The Commonwealth Court has ruled that the Pennsylvania Department of Education (PDE) cannot redirect property tax relief funds raised through gaming revenue to charter schools.

In October, the Pennsylvania School Boards Association and some school districts filed suit in Commonwealth Court against the education department and the state Treasury after the education department announced plans to redirect gaming revenues to charter schools.

Charter schools had filed complaints with the state that some school districts had not paid their charter tuition bills. District officials said they didn’t pay the bills because they could not afford to do so since their state subsidies were being withheld as a result of the state budget impasse.

As a result, PDE decided that it was legally bound to use funds collected for property tax relief for districts to pay the charter bills, claiming state law required them to use any state funds available to fund the charters.

However, the Commonwealth Court order, dated Wednesday, states that PDE is not to redistribute the gaming funds to charter schools and that charter schools are to be paid by districts after the state budget is passed and districts receive their state funding.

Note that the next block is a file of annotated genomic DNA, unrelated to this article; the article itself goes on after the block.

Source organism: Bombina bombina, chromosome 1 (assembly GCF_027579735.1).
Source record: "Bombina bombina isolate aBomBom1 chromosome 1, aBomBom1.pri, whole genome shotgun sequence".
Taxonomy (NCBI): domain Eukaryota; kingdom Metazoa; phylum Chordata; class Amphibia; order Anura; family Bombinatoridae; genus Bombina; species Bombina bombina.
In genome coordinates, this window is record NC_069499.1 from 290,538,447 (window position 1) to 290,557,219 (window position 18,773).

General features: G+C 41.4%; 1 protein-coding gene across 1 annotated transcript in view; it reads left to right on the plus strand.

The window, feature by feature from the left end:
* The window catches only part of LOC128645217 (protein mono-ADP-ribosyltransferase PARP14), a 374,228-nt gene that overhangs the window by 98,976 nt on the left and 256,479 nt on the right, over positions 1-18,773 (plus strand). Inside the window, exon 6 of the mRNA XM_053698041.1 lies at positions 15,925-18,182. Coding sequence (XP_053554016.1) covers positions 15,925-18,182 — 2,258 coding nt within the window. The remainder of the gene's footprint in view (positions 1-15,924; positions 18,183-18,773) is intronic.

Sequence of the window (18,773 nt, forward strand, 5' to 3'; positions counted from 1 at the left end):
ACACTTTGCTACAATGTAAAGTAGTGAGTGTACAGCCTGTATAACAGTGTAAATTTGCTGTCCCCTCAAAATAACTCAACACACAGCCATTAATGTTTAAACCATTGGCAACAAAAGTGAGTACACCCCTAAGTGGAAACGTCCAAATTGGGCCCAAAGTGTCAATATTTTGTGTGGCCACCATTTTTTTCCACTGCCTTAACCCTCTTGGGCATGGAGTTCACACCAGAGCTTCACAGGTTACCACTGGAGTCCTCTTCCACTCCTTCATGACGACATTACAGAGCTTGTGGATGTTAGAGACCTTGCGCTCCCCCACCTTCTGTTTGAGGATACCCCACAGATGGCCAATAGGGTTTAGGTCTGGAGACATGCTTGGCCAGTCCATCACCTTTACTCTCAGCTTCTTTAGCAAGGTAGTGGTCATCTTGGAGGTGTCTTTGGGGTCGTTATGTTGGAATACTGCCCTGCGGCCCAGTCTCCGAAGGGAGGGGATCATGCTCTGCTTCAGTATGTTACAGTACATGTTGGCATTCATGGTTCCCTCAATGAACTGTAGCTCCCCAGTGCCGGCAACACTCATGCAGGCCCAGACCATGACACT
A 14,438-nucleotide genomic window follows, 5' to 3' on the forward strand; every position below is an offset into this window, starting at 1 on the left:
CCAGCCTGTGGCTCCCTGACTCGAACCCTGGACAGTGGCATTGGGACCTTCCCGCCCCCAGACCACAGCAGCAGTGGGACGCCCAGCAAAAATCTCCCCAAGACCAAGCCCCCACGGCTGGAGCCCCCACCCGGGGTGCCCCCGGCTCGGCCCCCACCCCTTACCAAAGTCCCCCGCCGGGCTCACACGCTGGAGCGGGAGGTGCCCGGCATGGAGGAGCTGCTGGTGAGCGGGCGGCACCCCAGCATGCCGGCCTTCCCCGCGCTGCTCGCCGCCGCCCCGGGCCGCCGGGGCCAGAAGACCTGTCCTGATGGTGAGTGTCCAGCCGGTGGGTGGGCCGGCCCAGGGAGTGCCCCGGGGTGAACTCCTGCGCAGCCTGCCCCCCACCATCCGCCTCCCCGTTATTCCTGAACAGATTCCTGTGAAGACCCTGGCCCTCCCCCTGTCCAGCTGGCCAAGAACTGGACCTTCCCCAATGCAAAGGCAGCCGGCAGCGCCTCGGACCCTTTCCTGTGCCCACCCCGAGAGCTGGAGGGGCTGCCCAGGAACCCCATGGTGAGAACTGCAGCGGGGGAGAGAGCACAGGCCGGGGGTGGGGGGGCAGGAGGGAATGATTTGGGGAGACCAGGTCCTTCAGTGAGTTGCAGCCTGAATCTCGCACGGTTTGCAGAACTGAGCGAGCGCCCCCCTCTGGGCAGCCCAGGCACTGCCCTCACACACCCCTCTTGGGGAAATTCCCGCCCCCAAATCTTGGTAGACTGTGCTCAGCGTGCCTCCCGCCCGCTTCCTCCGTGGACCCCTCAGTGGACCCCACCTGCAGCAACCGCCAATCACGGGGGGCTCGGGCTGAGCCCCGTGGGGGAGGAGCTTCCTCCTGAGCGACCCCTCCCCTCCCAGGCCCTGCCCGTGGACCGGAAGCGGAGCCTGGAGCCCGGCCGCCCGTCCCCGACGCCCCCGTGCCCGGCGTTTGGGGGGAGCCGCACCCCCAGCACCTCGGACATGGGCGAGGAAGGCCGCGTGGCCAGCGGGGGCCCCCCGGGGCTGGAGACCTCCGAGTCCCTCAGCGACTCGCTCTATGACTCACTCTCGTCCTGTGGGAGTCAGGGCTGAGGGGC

While the ruling appears to settle the argument over whether the gaming funds can be redirected to charter schools, it appears districts still will not get the remainder of their gaming funds until the state budget is passed.

That’s because the Commonwealth Court order states that the tax relief funds be paid to districts when the state budget is passed. Legislators still have not agreed on a new spending plan.

Still, PSBA executive director Nathan Mains said he was pleased with the court ruling.

“PSBA fully supports the order issued by the Commonwealth Court that prohibits the use of Property Tax Relief Funds to make payments to charter schools. These funds are to be used solely to benefit taxpayers,” Mr. Mains said in a statement.


Alfred C. Maiello
Alfred Maiello

Alfred C. Maiello is the founding member of MBM and has represented area school districts as solicitor for 50 years. He counsels school districts and educational institutions on leading developments in school law and guiding them through their day-to-day and long-term challenges.